primary disadvantage of peer-to-peer systems is the tendency of computers
at the edge of the network to fade in and out of availability. Also,
accountability for the actions of network participants is a problem.
By forming networks of computers at the so-called "edge" of the Internet,
it is possible to offer valuable services without the burden of building
and administering large, centralized computer systems of the sort that host
traditional Web sites. Napster is the most successful example to date,
though nerds will note that it's not a completely peer-to-peer system
because users register their file libraries with a central server when they
log on to the service.
This book is NOT about how to build the next Napster system. Rather, it
aims to get its readers thinking about what happens when information
systems shift away from client-servers towards the peer-to-peer model.
Internet World article - Peer-to-peer Power
Review HARNESSING P2P and buy the book online
George Gilder Essay : The Coming Boom
The companies that George Gilder waxes eloquently about in his Technology
Report have crashed in the stock market, just like most of the others.
However, Gilder remains the pre-eminent technology soothsayer and predictor
of inflection points.
Gilder’s latest (May 2001) essay in The American Spectator is worth
reading. He harps on his theories of definitive abundance with
irrepressible energy and usual metaphorical license:
"In every era, the
definitive abundance is revealed by the price of a key factor of
production, plummeting over a cliff of costs and releasing. Like a giant
river reaching a falls, the key resource releases a surge of kinetic energy
into the economy as the price drops. From horsepower to kilowatt hours, the
countries, companies and individuals that exploit the ever-cheaper resource
gain market share against all others, and end up casting the character of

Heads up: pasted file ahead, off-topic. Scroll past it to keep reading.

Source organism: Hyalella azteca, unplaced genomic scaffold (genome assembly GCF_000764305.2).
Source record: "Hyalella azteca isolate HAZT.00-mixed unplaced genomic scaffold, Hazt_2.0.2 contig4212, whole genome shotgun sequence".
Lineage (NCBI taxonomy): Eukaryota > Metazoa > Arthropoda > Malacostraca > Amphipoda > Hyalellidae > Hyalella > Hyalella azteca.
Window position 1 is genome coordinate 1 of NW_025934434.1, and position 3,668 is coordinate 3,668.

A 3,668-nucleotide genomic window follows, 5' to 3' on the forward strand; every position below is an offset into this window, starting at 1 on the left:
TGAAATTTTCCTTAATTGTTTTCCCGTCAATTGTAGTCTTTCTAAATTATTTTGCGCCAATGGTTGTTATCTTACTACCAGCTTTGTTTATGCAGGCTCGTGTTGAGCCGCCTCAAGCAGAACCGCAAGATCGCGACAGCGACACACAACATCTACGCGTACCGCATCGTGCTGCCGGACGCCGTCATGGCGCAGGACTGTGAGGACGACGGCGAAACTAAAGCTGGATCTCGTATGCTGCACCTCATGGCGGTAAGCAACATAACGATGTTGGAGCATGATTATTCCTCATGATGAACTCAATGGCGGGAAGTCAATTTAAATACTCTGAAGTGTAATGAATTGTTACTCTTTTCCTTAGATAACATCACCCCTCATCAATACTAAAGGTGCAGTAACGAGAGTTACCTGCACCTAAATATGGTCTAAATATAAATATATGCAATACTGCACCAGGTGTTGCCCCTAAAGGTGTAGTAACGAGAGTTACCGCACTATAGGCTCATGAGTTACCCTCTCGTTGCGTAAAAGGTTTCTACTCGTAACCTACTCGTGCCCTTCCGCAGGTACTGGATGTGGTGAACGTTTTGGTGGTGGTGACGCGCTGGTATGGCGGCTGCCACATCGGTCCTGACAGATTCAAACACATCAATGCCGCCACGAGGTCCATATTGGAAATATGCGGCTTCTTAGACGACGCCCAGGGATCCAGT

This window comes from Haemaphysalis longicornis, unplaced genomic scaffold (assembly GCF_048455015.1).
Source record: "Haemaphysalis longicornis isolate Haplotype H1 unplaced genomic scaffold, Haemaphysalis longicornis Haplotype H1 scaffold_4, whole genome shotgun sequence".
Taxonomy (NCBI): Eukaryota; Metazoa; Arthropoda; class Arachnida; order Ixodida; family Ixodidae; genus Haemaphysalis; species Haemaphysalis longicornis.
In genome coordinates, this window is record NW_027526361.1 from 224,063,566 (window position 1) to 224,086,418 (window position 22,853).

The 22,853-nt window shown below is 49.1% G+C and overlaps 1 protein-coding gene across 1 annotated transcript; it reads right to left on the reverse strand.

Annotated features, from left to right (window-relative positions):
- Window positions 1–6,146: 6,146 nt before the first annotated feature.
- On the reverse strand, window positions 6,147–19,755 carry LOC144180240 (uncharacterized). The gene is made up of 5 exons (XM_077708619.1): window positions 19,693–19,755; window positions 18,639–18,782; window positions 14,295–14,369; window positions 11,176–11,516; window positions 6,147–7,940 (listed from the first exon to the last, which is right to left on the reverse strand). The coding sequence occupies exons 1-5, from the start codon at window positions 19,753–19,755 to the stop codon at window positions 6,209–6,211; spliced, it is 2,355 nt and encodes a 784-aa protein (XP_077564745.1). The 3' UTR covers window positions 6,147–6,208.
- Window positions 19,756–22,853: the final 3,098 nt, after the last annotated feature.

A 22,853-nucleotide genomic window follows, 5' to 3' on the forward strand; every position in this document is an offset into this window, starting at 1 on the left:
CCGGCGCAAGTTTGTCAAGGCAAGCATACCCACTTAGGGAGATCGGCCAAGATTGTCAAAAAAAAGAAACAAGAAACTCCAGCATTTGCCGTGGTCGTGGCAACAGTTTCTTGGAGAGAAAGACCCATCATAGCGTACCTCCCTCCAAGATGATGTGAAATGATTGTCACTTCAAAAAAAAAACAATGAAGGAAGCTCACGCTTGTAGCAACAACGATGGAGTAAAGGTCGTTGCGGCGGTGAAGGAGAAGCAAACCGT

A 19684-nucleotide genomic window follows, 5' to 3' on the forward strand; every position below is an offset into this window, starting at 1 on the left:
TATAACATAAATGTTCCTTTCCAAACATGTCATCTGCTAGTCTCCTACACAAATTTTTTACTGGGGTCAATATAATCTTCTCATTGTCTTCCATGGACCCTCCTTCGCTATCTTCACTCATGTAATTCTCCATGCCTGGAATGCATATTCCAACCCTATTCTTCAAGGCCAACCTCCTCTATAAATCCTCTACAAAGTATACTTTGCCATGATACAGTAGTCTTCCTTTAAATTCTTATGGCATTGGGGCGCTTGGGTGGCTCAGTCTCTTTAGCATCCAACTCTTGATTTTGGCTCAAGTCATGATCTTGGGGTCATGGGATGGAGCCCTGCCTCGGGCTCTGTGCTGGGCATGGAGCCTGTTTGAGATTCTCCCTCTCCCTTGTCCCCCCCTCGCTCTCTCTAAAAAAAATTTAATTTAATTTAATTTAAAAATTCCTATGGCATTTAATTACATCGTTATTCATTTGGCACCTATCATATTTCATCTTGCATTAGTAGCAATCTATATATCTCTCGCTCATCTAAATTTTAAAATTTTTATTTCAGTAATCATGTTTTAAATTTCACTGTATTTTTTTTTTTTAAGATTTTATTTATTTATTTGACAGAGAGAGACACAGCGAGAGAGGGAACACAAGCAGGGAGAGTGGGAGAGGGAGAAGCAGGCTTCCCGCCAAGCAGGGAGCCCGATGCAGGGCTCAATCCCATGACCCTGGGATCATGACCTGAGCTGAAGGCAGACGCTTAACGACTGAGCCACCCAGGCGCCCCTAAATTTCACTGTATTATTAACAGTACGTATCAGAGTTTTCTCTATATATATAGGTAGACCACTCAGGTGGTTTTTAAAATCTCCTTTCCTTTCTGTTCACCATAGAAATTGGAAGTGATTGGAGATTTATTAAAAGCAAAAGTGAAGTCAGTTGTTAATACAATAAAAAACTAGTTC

Gilder predicts that even if the current administration and Federal Reserve
follow "their well-trodden paths of failure", they will delay the tidal
wave of new growth, but cannot stop it. He insists that the Telecosm will
still prevail, and investors who understand its dimensions will be able to
"spurn the catastrophists and prosper from the largest opportunity in the
history of the world economy."
George Gilder in The American Spectator : The Coming Boom
Regarding the balance between tech-futures, marketing and
industrial-automation news, Steven Rakers [firstname.lastname@example.org] gave this
"I think many enjoy hearing the industrial automation news. However, I also
enjoy the technology future information. Perhaps a combination of the two
is the right balance?"
Jim Pinto response :
I will continue to do my best to provide good eNews. To all you industrial
automation mavens out there : eSpeak to me! Send me more "stuff" !
One ardent eNews reader was e-anxious :
"I am tempted to dish some inside info to you, but wonder about the
anonymity. How could you "protect the innocent" ? Not only am I part of the
machine but, as a loyal employee, I am interested to develop us into a
company lacking in the current arrogance that (I feel) is endemic within
large corporations. (PS: You should see some of the self centered
powerpoint presentations I see !)"
Jim Pinto response :
You may be sure that, if you request confidentiality, your name will NEVER
be mentioned, or even linked, to a story I e-publish.
Anthony Kerstens [email@example.com] was e-wondering :
"With all this inside information you get, have you ever wondered if the
source is negative to the point that their fears and dour predictions are
like self-fulfilling prophesies? I ask this because the tone behind a
phrase like "internal mental masturbation" strikes me as tired and
frustrated. It's like this person has already given up on the battle and
has no interest in even trying."
Jim Pinto response:
Not all of the comments I receive are negative, though the negative ones
always seem to be more provocative. Some people are more open than others,
and many get frustrated with their superiors and the bad stuff they see,
and so they tend to vent. The good ones leave. I do try to get
confirmation from at least a few people before I e-publish anything
Bob Dannenfelser [firstname.lastname@example.org] Systems Engineer at
Ingersoll-Rand e-commented on The Silicon Body:
"I read with great interest your recent articles regarding the emerging
"merging" of flesh and technology. Being a StarTrek fan from way back, it
dawned on me that we have the potential of becoming the BORG! Could we
slip into the role of the "bad guys" without even realizing it? Makes the
cloning controversy seem almost hum-drum! Is resistance futile?"